So why does the CPS not talk concretely about single cases?
There are two reasons:
By referring to their obligation of confidentiality or to
the best interest of children and/or parents, the CPS
manages to put across the idea that the family in the
concrete case is extremely unfit to take care of their
child, that they may
have offended in
very serious ways, and that the CPS workers are the
responsible and sensible people who protect the child
against exposure of its terrible family.
Media people are just like most
Norwegians: they trust that official employees are honest,
responsible, knowledgeable and well-qualified – so the
media accept these innuendoes of the CPS
of course being trustworthy in their
Most Norwegians trust media reporters
having deep insight into the case "even if they cannot
write everything", for journalists must be honest,
responsible, knowledgeable and well-qualified, and they
trust that of
so are the public employees of the CPS also – so the
readers believe that of
course there must be something very
serious behind it all when the CPS says it is unable to
If the child protection workers' actions, arguments, claims
and details of very many concrete cases were to be shown
openly so that they could not be disputed, then Norwegians
– even superficial journalists – would face another reality
than the preconceptions current in the politically correct
ideology in our society today.
That would not suit the CPS very well. So
they shut up, to protect themselves, their employer/job
(the municipality), and all the other buddies involved in
the child protection industry.
police may from time to time cover up matters not to their
advantage. When such matters are exposed, they cause
justified alert and demands for reform. But the police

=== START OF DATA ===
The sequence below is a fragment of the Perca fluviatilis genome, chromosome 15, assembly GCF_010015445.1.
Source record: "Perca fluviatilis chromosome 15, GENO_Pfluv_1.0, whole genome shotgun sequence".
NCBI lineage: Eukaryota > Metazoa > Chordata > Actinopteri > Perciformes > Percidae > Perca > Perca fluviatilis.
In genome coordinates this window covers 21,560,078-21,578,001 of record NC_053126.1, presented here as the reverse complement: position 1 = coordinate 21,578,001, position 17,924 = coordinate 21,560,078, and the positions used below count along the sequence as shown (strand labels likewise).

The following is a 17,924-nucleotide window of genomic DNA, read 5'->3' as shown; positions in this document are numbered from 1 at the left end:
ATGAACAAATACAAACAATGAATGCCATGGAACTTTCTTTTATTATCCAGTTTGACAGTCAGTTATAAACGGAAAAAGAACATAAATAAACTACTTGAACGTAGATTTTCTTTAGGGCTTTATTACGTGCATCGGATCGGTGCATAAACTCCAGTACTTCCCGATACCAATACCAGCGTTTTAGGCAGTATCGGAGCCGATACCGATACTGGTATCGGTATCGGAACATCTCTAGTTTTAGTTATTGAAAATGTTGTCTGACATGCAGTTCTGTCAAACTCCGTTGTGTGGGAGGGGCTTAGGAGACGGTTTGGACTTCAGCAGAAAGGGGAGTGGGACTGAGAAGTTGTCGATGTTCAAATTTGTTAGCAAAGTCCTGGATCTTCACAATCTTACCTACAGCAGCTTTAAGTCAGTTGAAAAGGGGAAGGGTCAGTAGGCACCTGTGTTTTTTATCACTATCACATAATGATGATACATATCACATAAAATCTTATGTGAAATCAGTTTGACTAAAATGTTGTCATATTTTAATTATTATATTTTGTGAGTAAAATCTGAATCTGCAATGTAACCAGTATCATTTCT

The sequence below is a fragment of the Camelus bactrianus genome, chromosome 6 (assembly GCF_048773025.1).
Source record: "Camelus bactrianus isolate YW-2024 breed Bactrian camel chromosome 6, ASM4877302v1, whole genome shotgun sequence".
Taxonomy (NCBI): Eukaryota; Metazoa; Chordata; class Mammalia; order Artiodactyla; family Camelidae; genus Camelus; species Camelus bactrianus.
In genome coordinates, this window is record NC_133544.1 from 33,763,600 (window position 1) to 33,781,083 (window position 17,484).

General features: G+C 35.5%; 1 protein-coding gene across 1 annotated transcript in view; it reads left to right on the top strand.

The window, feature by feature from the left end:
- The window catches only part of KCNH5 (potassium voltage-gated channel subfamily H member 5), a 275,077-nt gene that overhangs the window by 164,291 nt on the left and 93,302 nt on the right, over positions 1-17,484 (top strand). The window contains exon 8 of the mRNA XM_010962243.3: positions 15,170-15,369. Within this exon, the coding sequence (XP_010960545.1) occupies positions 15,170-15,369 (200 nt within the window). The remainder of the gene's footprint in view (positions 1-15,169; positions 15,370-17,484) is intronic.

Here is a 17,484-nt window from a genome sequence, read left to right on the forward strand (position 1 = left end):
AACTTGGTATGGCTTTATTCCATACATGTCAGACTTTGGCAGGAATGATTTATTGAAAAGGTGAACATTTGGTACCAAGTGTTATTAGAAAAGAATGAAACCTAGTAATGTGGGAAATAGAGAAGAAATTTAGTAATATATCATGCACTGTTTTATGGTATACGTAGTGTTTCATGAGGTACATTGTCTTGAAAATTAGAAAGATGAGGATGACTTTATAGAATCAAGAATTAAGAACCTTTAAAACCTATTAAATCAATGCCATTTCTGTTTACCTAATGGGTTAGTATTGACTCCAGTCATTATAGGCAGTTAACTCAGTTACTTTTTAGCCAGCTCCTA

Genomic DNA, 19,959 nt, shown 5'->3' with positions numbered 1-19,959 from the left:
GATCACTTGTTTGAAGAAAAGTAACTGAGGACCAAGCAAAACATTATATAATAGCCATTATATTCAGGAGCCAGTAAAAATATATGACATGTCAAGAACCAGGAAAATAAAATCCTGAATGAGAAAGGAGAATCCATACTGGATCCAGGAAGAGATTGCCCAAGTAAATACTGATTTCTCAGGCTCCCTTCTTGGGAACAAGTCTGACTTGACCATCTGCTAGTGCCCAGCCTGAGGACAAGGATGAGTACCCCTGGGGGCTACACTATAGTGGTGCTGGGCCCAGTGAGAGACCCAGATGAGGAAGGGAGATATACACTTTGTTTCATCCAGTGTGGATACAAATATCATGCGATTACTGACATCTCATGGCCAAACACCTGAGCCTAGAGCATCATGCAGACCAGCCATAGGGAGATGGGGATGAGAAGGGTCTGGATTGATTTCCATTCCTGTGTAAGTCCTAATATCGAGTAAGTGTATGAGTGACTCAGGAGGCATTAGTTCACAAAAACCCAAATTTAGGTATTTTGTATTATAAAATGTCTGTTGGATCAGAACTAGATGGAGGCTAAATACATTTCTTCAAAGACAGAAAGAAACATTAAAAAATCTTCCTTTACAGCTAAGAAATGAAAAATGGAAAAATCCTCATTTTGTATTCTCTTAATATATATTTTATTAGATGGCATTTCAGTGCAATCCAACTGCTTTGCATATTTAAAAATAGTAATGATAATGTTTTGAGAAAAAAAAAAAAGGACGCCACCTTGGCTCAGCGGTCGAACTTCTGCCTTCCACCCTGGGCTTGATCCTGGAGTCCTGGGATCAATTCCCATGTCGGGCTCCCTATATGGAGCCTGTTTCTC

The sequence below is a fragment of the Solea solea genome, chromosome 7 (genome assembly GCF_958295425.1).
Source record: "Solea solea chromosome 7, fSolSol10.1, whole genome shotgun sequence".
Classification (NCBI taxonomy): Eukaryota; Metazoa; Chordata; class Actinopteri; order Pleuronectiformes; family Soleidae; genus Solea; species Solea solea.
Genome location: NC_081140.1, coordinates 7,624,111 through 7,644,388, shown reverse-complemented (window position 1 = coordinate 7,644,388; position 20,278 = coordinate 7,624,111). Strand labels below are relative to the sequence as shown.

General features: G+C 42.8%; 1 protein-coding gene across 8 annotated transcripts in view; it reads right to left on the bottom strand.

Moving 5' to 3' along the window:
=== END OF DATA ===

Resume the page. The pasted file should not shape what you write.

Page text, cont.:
hardly have a comparable need to that of the child
protection service of hiding from view that practically all
their activities are different from what they are claimed
to be. Hence, perhaps, the difference in willingness to
give information to the press.
My budding understanding of the reality that is so
different from the surface image of the CPS lies twenty
years back. It was aided by my functioning as an expert
witness in some child protection cases before the courts
and a county committee. But this reality is not really
difficult to find, unless one lets prejudice and political
phrases stop one.
Oltedal probably has little insight into what goes on with
children and parents attacked by the CPS? Otherwise, why
does she wonder? About Johannesdottir we read that she is a
lecturer at HiOA (the district university of Oslo and
Akershus county), which educates child protection workers,
so she probably knows something. It does not seem, though,
that she would want the CPS to go public about anything but
the idealised picture – rose-coloured with an image of CPS
workers as martyrs for children – which is the officially
approved version in Norway already.
The two want more of the same. That fits badly with the
needs of children and families.